The Cancer Supportive Care Program (CSCP) at Stanford'S Center for Integrative Medicine: Program Development and Evaluation
Abstract for the 39th American Society of Clinical Oncology, May 31-June 3, 2003, Chicago, IL (USA)
David Spiegel, MD, Holly Gautier, RN, Ernest H. Rosenbaum, MD (#10114) Center for Integrative Medicine, Stanford University School of Medicine, Stanford, CA.
In January 1999 we initiated a free CSCP in the Center for Integrative Medicine at Stanford University Medical Center for cancer patients who are recently diagnosed, undergoing therapy or post therapy. The goals of the CSCP are to improve the quality of life of cancer patients and their families by providing information and support, and reducing symptoms, toxicities, and morbidity arising from cancer and its treatment. Providing such structured supportive care and information should also save time for physicians and the medical team. This rehabilitation program consists of weekly lectures and workshops, and provides psychological, nutritional, exercise, and fatigue reduction services to provide information and ways of coping with patient problems. Over the past three years of classes and workshops, we have had 11,568 patient visits, increasing from 42/month in 1999 to 538/month in 2002. The most popular programs were Therapeutic Massage (1,407 visits), yoga (1061 visits), and qigong (751 visits). Evaluation forms were provided after each session, so data represent visits rather than individuals.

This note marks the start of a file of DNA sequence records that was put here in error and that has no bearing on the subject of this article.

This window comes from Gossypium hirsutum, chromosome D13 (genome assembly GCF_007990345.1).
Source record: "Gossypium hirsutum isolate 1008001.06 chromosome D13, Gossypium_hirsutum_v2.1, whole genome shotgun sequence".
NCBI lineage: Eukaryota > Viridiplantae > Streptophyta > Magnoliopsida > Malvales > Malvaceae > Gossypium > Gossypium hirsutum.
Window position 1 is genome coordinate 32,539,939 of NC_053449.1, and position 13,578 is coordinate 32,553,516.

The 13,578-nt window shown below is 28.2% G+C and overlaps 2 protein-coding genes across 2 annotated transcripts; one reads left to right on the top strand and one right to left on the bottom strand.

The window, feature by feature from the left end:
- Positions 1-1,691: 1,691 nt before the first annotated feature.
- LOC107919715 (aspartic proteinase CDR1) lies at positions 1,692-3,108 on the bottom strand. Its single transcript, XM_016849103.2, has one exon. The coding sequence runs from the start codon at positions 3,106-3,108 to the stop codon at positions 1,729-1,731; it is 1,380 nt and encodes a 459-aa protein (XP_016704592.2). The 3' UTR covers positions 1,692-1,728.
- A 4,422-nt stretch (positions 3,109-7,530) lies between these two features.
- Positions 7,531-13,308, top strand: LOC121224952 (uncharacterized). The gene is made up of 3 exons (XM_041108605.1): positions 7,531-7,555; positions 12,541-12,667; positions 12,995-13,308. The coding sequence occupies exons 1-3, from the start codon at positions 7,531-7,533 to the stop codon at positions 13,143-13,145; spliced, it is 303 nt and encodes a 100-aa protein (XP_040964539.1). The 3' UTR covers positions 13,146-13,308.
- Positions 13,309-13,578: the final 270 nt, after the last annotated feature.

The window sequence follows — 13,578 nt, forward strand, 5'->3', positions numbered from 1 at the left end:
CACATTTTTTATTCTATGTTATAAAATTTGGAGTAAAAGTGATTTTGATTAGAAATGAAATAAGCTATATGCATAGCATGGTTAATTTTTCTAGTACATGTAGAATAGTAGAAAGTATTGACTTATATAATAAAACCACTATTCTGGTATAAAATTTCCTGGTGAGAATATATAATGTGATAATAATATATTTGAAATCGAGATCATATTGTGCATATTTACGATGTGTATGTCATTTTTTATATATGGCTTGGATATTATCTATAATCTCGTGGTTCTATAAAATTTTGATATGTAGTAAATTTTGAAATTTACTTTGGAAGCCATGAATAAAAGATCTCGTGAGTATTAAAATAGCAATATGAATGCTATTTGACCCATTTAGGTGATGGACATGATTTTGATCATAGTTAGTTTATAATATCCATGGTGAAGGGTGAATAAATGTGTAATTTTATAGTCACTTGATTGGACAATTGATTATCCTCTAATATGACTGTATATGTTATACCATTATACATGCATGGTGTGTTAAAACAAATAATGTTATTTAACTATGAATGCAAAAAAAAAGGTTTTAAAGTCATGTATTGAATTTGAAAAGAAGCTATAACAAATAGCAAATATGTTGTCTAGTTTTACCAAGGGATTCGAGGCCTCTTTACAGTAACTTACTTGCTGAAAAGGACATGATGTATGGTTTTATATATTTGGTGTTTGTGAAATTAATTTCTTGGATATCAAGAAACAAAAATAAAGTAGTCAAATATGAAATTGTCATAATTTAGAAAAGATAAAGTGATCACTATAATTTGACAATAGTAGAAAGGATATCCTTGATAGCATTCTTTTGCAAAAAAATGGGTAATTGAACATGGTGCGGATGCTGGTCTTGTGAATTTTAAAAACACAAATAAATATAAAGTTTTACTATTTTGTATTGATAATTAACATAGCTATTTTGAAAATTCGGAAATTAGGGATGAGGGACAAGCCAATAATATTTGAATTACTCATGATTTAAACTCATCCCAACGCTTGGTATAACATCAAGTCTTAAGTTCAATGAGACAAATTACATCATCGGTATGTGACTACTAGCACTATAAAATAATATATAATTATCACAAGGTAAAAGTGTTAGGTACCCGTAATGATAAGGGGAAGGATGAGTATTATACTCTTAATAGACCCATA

Questionnaire Yoga Qigong N 380334 Form Dates May 2001 to March 2002 April 2001 to February 2002 STATEMENT Percent Yes (N) Percent Yes (N) Increase in energy 75% (286) 58% (195) Reduction in stress 96% (365) 78% (262) More restful sleep 65% (247) 43% (144) Pain reduction 59% (195 of 329)* 22% (75) Increased sense of well being 94% (357) 74% (247)
Of 616 ratings of 69 speakers on subjects ranging from chemotherapy side effects to coping and stress, the mean rating was 8.8 (s.d. 1.5) on a Likert scale of 0 (not at all satisfied) to 10 (extremely satisfied). Seventy-nine percent of 70 first-time visitors to classes said they would recommend the class to someone else, and 93% of 321follow-up visitors to classes said they felt better afterward. Eight-three percent of first time visitors and 96% of follow-up visitors reported that they intended to return for another class.
Thus we have preliminary evidence of the popularity, patient acceptance, and improvement in quality of life associated with participation in this Cancer Supportive Care Program. Further information about the program can be obtained on the web at WWW.Cancersupportivecare.Com.
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